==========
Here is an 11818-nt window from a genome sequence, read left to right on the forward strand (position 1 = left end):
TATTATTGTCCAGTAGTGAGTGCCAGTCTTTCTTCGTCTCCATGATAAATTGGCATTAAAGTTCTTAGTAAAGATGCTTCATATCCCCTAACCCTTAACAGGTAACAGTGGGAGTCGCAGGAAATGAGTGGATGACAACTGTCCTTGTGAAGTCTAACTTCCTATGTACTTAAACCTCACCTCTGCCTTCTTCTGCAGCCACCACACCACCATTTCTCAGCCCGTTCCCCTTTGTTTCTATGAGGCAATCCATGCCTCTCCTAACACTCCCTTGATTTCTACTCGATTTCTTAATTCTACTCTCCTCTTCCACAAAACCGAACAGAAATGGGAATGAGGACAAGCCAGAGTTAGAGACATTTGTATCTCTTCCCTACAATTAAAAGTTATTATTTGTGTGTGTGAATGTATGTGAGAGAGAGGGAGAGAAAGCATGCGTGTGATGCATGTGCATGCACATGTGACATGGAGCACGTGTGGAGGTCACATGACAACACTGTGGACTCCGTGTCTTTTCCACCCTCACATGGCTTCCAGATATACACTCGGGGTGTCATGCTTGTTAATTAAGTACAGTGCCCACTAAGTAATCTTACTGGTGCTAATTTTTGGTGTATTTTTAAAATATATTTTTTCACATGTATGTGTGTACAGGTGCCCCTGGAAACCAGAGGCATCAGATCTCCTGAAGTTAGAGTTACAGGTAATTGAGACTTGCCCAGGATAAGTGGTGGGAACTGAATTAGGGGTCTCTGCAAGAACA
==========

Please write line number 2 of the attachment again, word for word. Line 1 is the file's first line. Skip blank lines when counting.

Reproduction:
TATTATTGTCCAGTAGTGAGTGCCAGTCTTTCTTCGTCTCCATGATAAATTGGCATTAAAGTTCTTAGTAAAGATGCTTCATATCCCCTAACCCTTAACAGGTAACAGTGGGAGTCGCAGGAAATGAGTGGATGACAACTGTCCTTGTGAAGTCTAACTTCCTATGTACTTAAACCTCACCTCTGCCTTCTTCTGCAGCCACCACACCACCATTTCTCAGCCCGTTCCCCTTTGTTTCTATGAGGCAATCCATGCCTCTCCTAACACTCCCTTGATTTCTACTCGATTTCTTAATTCTACTCTCCTCTTCCACAAAACCGAACAGAAATGGGAATGAGGACAAGCCAGAGTTAGAGACATTTGTATCTCTTCCCTACAATTAAAAGTTATTATTTGTGTGTGTGAATGTATGTGAGAGAGAGGGAGAGAAAGCATGCGTGTGATGCATGTGCATGCACATGTGACATGGAGCACGTGTGGAGGTCACATGACAACACTGTGGACTCCGTGTCTTTTCCACCCTCACATGGCTTCCAGATATACACTCGGGGTGTCATGCTTGTTAATTAAGTACAGTGCCCACTAAGTAATCTTACTGGTGCTAATTTTTGGTGTATTTTTAAAATATATTTTTTCACATGTATGTGTGTACAGGTGCCCCTGGAAACCAGAGGCATCAGATCTCCTGAAGTTAGAGTTACAGGTAATTGAGACTTGCCCAGGATAAGTGGTGGGAACTGAATTAGGGGTCTCTGCAAGAACA